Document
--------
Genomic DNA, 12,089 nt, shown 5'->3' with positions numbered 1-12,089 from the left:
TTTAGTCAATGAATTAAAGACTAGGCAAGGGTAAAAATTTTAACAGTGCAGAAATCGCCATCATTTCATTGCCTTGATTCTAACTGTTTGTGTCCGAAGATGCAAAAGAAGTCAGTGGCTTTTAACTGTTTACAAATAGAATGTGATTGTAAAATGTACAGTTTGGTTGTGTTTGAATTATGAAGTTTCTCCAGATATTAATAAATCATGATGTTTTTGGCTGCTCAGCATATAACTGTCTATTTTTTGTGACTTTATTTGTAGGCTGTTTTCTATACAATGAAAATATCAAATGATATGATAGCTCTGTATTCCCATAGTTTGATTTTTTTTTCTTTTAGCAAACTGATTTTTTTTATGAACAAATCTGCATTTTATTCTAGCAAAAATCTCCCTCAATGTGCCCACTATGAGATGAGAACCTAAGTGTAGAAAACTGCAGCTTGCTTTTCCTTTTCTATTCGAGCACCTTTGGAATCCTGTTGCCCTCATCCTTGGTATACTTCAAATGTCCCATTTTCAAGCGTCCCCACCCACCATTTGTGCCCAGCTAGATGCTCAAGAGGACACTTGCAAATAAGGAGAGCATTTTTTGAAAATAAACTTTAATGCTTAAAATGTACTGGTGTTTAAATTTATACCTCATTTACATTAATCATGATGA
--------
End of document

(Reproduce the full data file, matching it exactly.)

Genomic DNA, 12,089 nt, shown 5'->3' with positions numbered 1-12,089 from the left:
TTTAGTCAATGAATTAAAGACTAGGCAAGGGTAAAAATTTTAACAGTGCAGAAATCGCCATCATTTCATTGCCTTGATTCTAACTGTTTGTGTCCGAAGATGCAAAAGAAGTCAGTGGCTTTTAACTGTTTACAAATAGAATGTGATTGTAAAATGTACAGTTTGGTTGTGTTTGAATTATGAAGTTTCTCCAGATATTAATAAATCATGATGTTTTTGGCTGCTCAGCATATAACTGTCTATTTTTTGTGACTTTATTTGTAGGCTGTTTTCTATACAATGAAAATATCAAATGATATGATAGCTCTGTATTCCCATAGTTTGATTTTTTTTTCTTTTAGCAAACTGATTTTTTTTATGAACAAATCTGCATTTTATTCTAGCAAAAATCTCCCTCAATGTGCCCACTATGAGATGAGAACCTAAGTGTAGAAAACTGCAGCTTGCTTTTCCTTTTCTATTCGAGCACCTTTGGAATCCTGTTGCCCTCATCCTTGGTATACTTCAAATGTCCCATTTTCAAGCGTCCCCACCCACCATTTGTGCCCAGCTAGATGCTCAAGAGGACACTTGCAAATAAGGAGAGCATTTTTTGAAAATAAACTTTAATGCTTAAAATGTACTGGTGTTTAAATTTATACCTCATTTACATTAATCATGATGA